Nickel_and_Dimed__On__not__Getting_by_in_America - Warning...

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Warning Concerning Copyright Restrictions The copyright law of the United States (Title 17, United States Code) governs the making of photocopies or other reproductions of copyrighted material. Under certain conditions specified in the law, libraries and archives are authorized to furnish a photocopy or other reproduction. One of these specified conditions is that the photocopy or reproduction is not to be "used for any purpose other than private study, scholarship, or research." If a user makes a request for, or later uses, a photocopy or reproduction for purposes in excess of "fair use," that user may be liable for copyright infringement. This institution reserves the right to refuse to accept a copying order if, in its judgment, fulfillment of the order would involve violation of copyright law. Printing note: If you do not want to print this page, select pages 2 to the end on the print dialog screen. Mann Library fax: 607 255-0318
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Nickel-and-dimed: On (not) getting by in America Barbara Ehrenreich Harper's Magazine; Jan 1999; 298, 1784; Research Library pg.37 Ehrenreich, Barbara. 1999. "Nickel-and- ' Dimed: On (not) Getting by in America." Harper's Magazine (298):37-52. FOLI O On (not) getting by in America BY BARBARA EHRENREIGH B t the beginning of June 1998 I leave behind everything that nor- mally soothes the ego and sustains the body—home, career, companion, reputa- tion, ATM card—for a plunge into the low-wage workforce. There, I become another, occupationally much diminished "Barbara Ehrenreich"—depicted on job-application forms as a divorced homemaker whose sole work experi- ence consists of housekeeping in a few private homes. I am terrified, at the beginning, of being unmasked for what 1 am: a middle-class journal- ist setting out to explore the world that welfare mothers are entering, at the rate of approximately 50,000 a month, as welfare reform kicks in. Hap- pily, though, my fears turn out to be entirely un- warranted: during a month of poverty and toil, my name goes unnoticed and for the most part un- uttered. In this parallel universe where my fa- ther never got out of the mines and I never got through college, I am "baby," "honey," "blondie," and, most commonly, "girl." My first task is to find a place to live. I figure that if I can earn $7 an hour—which, from the want ads, seems doable—I can afford to spend $500 on rent, or maybe, with severe economies, $600. In the Key West area, where I live, this pretty much confines me to flophouses and trailer homes— like the one, a pleasing fifteen-minute drive from town, that has no air-condi- tioning, no screens, no fans, no television, and, by way of diversion, only the challenge of evading the landlord's Doberman pinscher. The big problem with this place, though, is the rent, which at $675 a month is well beyond my reach. All right, Key West is expensive. But so is New York City, or the Bay Area, or Jackson Hole, or Telluride, or Boston, or any other place where tourists and the wealthy compete for living space with the people who clean their toilets and fry their hash browns.' Still, it is a shock to realize that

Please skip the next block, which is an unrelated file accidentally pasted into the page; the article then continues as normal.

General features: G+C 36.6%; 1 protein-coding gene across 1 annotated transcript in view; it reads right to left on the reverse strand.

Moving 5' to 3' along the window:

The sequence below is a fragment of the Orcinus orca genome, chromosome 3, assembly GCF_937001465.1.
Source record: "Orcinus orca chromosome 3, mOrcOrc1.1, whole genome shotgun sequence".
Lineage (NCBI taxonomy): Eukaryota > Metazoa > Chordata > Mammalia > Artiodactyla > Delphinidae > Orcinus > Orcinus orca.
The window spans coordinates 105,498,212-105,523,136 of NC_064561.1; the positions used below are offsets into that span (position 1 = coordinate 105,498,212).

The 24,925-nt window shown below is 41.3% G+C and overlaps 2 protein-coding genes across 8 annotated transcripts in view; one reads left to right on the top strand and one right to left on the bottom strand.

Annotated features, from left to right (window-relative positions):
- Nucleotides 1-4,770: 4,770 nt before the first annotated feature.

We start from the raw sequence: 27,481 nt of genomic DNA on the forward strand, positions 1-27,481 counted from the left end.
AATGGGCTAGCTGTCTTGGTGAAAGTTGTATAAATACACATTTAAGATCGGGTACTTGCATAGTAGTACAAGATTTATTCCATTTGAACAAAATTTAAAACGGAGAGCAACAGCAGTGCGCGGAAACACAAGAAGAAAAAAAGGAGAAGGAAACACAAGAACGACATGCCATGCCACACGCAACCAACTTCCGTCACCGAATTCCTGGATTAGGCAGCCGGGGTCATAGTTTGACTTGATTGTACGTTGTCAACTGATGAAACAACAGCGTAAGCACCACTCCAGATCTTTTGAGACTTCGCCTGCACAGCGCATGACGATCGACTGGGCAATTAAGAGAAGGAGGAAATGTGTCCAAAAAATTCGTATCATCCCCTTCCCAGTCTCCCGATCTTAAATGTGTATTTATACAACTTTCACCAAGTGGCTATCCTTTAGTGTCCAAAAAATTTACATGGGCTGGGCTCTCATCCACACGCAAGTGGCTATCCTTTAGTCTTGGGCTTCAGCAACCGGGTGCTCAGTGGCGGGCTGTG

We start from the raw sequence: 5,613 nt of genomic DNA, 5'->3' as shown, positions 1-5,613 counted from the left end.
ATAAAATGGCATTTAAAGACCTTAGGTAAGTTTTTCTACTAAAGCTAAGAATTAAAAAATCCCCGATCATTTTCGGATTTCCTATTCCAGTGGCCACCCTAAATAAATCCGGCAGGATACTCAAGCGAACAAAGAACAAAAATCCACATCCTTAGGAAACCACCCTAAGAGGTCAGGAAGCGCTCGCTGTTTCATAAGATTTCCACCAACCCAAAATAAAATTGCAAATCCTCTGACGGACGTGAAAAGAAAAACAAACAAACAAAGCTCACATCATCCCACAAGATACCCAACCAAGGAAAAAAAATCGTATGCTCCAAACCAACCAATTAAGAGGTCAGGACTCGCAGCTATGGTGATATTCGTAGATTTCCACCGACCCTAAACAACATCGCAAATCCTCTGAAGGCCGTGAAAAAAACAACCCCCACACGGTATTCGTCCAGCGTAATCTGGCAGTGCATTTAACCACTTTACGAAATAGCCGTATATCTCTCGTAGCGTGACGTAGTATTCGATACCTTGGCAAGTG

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This note was uploaded on 03/29/2009 for the course DSOC 1101 taught by Professor Hirshel during the Spring '07 term at Cornell.

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Nickel_and_Dimed__On__not__Getting_by_in_America - Warning...

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